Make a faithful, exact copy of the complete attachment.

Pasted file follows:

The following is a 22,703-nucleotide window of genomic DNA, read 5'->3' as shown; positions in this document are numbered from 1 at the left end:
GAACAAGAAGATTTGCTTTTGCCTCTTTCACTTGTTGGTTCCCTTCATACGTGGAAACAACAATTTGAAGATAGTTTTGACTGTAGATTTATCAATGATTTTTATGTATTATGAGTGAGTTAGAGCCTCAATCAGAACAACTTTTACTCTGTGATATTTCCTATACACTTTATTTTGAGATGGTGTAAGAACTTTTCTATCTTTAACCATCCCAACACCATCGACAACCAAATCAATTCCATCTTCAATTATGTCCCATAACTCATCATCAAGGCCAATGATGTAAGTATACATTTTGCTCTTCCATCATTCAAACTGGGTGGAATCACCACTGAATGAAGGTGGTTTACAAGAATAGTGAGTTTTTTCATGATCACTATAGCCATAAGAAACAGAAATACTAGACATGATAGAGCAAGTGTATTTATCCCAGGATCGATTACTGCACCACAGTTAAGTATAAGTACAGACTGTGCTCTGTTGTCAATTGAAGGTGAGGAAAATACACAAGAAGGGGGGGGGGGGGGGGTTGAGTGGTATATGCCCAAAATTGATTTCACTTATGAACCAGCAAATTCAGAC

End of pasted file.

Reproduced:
The following is a 22,703-nucleotide window of genomic DNA, read 5'->3' as shown; positions in this document are numbered from 1 at the left end:
GAACAAGAAGATTTGCTTTTGCCTCTTTCACTTGTTGGTTCCCTTCATACGTGGAAACAACAATTTGAAGATAGTTTTGACTGTAGATTTATCAATGATTTTTATGTATTATGAGTGAGTTAGAGCCTCAATCAGAACAACTTTTACTCTGTGATATTTCCTATACACTTTATTTTGAGATGGTGTAAGAACTTTTCTATCTTTAACCATCCCAACACCATCGACAACCAAATCAATTCCATCTTCAATTATGTCCCATAACTCATCATCAAGGCCAATGATGTAAGTATACATTTTGCTCTTCCATCATTCAAACTGGGTGGAATCACCACTGAATGAAGGTGGTTTACAAGAATAGTGAGTTTTTTCATGATCACTATAGCCATAAGAAACAGAAATACTAGACATGATAGAGCAAGTGTATTTATCCCAGGATCGATTACTGCACCACAGTTAAGTATAAGTACAGACTGTGCTCTGTTGTCAATTGAAGGTGAGGAAAATACACAAGAAGGGGGGGGGGGGGGGGTTGAGTGGTATATGCCCAAAATTGATTTCACTTATGAACCAGCAAATTCAGAC